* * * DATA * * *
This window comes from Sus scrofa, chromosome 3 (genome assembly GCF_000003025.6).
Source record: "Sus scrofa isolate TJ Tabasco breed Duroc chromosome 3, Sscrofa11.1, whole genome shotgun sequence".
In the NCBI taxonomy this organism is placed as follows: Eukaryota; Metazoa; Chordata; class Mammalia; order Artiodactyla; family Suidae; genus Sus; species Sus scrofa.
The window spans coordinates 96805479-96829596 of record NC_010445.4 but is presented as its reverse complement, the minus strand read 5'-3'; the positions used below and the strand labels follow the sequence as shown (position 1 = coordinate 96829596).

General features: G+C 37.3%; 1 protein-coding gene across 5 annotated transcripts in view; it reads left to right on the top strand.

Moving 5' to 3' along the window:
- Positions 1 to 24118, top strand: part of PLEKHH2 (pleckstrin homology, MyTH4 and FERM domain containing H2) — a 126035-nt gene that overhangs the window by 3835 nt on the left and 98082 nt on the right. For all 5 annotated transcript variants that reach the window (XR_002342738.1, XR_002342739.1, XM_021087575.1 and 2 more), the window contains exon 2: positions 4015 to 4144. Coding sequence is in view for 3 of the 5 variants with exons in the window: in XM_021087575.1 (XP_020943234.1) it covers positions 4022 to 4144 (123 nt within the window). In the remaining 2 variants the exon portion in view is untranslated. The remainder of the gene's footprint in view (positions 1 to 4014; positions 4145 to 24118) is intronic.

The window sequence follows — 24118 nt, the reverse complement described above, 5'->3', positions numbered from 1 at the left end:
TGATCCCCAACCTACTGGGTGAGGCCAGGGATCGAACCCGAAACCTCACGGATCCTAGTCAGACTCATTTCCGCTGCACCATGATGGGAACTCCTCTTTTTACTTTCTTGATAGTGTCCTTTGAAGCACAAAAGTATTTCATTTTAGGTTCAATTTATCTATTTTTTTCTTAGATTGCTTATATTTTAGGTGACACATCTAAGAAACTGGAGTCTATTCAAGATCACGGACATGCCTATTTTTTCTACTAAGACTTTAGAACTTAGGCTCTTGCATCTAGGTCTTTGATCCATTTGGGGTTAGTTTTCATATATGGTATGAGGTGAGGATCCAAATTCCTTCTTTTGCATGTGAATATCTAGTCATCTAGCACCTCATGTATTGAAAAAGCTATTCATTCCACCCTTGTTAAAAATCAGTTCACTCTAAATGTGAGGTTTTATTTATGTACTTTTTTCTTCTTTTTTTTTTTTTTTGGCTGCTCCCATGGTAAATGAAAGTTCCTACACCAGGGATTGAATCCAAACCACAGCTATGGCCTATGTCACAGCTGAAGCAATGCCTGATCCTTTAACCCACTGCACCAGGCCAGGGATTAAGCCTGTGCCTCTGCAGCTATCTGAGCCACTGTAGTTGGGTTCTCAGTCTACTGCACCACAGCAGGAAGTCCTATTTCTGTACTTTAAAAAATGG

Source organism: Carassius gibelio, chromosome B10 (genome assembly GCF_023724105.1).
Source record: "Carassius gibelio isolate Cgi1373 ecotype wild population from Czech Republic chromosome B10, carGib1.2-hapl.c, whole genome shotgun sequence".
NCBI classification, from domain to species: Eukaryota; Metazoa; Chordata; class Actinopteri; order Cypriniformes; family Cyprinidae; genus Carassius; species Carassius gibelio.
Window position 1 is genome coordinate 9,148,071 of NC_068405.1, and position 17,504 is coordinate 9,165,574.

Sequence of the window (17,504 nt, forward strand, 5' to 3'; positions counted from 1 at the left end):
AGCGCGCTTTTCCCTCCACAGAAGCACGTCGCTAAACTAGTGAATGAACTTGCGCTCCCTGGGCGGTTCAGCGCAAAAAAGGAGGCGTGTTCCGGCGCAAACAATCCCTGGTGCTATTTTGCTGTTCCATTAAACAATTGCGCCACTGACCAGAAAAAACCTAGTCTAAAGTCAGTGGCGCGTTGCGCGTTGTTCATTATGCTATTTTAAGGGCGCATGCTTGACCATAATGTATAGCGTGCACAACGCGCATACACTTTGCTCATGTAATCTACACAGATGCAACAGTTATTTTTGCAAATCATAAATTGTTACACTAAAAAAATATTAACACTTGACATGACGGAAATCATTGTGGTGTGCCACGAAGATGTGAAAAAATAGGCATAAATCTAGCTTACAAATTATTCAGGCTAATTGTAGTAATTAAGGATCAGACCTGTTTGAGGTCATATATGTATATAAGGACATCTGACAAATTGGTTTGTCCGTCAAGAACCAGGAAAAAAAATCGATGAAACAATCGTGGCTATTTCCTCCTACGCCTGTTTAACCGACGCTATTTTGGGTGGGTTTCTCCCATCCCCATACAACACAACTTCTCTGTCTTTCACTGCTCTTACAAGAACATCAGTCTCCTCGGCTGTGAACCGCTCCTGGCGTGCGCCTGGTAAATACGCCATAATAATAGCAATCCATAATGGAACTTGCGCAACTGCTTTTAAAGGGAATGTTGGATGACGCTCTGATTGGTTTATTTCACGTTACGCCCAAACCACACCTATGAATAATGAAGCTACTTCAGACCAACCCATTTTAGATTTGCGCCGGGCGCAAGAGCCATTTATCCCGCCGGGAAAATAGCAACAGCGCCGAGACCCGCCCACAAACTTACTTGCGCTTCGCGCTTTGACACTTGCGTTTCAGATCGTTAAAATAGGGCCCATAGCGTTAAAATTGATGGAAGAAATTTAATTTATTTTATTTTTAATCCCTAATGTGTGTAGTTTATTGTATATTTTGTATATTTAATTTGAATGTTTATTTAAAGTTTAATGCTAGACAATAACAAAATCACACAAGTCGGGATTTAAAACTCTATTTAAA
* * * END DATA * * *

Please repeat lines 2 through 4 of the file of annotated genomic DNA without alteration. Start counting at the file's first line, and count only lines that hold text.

Source record: "Sus scrofa isolate TJ Tabasco breed Duroc chromosome 3, Sscrofa11.1, whole genome shotgun sequence".
In the NCBI taxonomy this organism is placed as follows: Eukaryota; Metazoa; Chordata; class Mammalia; order Artiodactyla; family Suidae; genus Sus; species Sus scrofa.
The window spans coordinates 96805479-96829596 of record NC_010445.4 but is presented as its reverse complement, the minus strand read 5'-3'; the positions used below and the strand labels follow the sequence as shown (position 1 = coordinate 96829596).